How Compounding Pharmacists Can Help Veterans Manage Phantom Limb Pain

How Compounding Pharmacists Can Help Veterans Manage Phantom Limb Pain

i-clipboardBy now it’s no secret that medical technology has reached a point where our soldiers come home from combat alive, but with injuries that need long-term treatment. Consider the case of Christian Bagge, a National Guard soldier whose unit was hit by two Iraqi bombs back in 2005, when he was just 23 years old. Bagge survived the attack, but both of his legs had to be amputated, one above the knee and the other just below the knee. In Bagge’s words, “the pain and everything just consumes you.”1 He meant the pain of losing his legs and the other injuries he sustained, but he was also talking about phantom limb pain—that is, the pain in legs he no longer had.

Phantom limb pain (PLP) is not a new phenomenon but it is an increasing problem and one that’s hard to solve. Pain management for these patients involves treating both acute pain from the initial injury and chronic pain from signals the brain is expecting from the missing limb. Treatment is unique to each patient, their medical profile, and what their body now responds to; further, as the patient heals and the body starts processing the injury, a treatment that once worked well may no longer be effective. By developing a custom medication regimen that benefits each individual differently and can be adjusted over time, compounding pharmacists can offer these veterans a tangible way to reduce their pain and return to their regular daily lives.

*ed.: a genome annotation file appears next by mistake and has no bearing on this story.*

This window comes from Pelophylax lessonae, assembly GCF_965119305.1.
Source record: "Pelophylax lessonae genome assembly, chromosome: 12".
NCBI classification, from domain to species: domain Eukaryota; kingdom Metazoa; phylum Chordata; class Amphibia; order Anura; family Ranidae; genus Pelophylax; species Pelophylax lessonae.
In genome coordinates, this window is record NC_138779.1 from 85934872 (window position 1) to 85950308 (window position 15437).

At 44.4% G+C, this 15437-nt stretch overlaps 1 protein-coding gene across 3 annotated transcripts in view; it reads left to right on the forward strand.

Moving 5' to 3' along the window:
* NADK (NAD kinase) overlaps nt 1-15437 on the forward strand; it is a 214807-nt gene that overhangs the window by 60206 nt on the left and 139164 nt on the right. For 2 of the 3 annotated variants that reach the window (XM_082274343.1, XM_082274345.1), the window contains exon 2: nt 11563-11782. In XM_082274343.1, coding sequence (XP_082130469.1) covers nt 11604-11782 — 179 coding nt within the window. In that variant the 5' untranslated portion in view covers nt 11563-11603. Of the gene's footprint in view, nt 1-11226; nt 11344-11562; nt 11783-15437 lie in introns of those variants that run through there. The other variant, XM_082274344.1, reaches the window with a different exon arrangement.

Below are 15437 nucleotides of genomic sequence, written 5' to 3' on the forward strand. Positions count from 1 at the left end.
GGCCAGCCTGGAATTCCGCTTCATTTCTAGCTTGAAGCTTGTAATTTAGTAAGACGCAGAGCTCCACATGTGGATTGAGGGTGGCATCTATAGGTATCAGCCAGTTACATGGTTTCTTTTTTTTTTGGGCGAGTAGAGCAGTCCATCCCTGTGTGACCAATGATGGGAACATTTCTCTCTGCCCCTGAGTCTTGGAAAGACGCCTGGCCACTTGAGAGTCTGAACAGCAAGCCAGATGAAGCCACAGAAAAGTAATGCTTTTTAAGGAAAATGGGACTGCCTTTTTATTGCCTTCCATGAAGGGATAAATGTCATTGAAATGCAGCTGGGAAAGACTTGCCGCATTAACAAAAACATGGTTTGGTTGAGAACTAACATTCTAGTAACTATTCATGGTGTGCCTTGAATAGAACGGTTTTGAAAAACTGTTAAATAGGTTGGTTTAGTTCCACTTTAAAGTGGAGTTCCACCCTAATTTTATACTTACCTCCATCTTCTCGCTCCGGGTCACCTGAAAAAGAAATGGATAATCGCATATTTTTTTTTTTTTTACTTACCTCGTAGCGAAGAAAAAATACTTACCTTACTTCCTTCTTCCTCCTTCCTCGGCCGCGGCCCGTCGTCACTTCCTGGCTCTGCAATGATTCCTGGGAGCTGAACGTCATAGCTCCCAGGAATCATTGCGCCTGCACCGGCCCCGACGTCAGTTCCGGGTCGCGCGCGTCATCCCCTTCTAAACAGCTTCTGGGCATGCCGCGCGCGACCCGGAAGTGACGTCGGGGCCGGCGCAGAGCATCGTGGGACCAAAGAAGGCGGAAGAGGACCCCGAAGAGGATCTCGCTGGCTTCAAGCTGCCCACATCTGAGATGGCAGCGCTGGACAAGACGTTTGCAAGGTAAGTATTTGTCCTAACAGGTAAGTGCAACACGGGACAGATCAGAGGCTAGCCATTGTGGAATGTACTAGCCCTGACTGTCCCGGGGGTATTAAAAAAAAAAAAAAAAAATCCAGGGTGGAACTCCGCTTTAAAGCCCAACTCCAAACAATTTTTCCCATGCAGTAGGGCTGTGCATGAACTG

What Does Compounding for Veterans with Phantom Limb Pain Entail?

According to a report in the British Journal of Anaesthesia, there are three different types of sensation that make up what is known as the phantom complex: phantom limb pain, phantom limb sensation (non-painful), and stump pain.2 The onset of stump pain occurs rapidly, perhaps in the first few days after amputation. Phantom limb pain, on the other hand, can be rapid or can set in after months or even years following surgery. The pain is most often intermittent and localized in distal parts of the missing limb. While stump pain may not be easily treated, there is usually a place to start, such as infection, bone spurs, tumors, or scar tissue. Where does compounding for veterans with PLP even begin?

As explained by the American Pain Foundation, the brain has a hard time understanding what the loss of a limb means. In response, it tries to recreate the limb using nerve signals as a guide—unfortunately the brain often translates these nerve signals into pain. “It’s as if the brain needs strong, impossible-to-ignore reassurance that the limb still exists.”3

While there is no single treatment for any individual patient suffering from PLP, much less for the class of patients in general, the first place to start seems to be with medications that calm the nerves. Options to consider include anticonvulsant medications, tricyclic antidepressants such as amitriptyline, and painkillers like opioids and lidocaine. Sodium channel blockers, calcitonin, and NMDA receptor antagonists have also shown variable efficacy in patients. Some patients have anecdotally found relief with topical capsaicin while others have not—the thing to remember here is that PLP is unique to each patient and requires a lot of patience, from both patient and pharmacist.